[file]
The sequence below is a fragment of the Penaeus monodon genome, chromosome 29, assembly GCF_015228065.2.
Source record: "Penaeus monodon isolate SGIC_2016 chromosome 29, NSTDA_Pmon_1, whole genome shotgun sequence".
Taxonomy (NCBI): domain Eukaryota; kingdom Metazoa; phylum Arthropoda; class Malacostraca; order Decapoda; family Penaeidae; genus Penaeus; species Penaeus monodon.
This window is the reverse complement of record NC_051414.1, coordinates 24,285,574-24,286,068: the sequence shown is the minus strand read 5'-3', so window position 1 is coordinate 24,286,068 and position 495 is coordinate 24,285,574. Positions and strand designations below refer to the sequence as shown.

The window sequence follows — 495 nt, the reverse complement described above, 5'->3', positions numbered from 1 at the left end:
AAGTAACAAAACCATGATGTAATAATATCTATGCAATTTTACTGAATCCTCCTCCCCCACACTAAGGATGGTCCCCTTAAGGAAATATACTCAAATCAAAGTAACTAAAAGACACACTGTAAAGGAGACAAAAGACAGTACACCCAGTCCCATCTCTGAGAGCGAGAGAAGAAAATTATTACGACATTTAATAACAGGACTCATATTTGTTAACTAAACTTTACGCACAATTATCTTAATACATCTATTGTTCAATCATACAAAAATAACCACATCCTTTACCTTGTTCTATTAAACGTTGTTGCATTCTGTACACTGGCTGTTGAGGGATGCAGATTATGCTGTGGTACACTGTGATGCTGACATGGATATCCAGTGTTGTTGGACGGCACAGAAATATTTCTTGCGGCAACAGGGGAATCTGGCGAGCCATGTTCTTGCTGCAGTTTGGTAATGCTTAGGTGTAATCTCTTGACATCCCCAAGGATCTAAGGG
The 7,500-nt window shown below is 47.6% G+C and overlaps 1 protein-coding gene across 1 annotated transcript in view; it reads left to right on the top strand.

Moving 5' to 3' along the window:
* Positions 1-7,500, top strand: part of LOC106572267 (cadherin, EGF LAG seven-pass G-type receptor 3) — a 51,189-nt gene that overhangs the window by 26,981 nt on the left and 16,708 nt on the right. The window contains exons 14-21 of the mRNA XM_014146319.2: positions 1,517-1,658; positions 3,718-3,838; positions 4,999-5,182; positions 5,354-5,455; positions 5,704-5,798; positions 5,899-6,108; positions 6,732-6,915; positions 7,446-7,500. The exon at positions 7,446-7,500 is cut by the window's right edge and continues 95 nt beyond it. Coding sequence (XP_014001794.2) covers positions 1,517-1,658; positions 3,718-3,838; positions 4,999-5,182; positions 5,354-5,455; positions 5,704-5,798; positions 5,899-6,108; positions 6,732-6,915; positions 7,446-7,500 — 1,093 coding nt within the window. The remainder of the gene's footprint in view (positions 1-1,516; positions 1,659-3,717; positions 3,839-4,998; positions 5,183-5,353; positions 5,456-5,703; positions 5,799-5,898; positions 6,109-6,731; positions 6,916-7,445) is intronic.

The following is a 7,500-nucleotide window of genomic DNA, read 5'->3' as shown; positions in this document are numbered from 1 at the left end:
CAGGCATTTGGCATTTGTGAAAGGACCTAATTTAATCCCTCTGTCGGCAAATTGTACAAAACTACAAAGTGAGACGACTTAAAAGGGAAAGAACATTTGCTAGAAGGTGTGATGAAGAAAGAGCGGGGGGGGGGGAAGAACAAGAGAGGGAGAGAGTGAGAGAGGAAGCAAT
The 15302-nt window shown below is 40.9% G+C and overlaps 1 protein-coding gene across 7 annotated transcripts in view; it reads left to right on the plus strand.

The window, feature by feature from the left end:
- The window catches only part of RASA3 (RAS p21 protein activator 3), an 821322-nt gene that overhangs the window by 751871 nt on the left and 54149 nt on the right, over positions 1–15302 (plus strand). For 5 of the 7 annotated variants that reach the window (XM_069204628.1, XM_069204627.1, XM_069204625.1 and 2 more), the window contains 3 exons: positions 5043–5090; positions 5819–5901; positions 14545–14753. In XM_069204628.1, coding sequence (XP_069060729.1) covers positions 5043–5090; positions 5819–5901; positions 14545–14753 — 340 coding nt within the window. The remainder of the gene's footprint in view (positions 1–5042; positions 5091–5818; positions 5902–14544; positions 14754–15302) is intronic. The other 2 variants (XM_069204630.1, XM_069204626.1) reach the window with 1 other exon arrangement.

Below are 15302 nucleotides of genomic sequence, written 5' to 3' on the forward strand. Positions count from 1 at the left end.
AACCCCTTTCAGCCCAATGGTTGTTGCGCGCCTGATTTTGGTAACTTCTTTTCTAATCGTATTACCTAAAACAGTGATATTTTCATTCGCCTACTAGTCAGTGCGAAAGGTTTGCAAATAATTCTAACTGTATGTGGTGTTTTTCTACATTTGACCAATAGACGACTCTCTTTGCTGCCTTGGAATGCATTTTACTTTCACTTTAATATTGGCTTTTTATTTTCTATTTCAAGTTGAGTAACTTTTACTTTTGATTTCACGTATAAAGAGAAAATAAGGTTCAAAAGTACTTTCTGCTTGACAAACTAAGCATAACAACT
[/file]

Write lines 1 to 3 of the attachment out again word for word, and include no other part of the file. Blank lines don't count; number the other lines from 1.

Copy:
The sequence below is a fragment of the Penaeus monodon genome, chromosome 29, assembly GCF_015228065.2.
Source record: "Penaeus monodon isolate SGIC_2016 chromosome 29, NSTDA_Pmon_1, whole genome shotgun sequence".
Taxonomy (NCBI): domain Eukaryota; kingdom Metazoa; phylum Arthropoda; class Malacostraca; order Decapoda; family Penaeidae; genus Penaeus; species Penaeus monodon.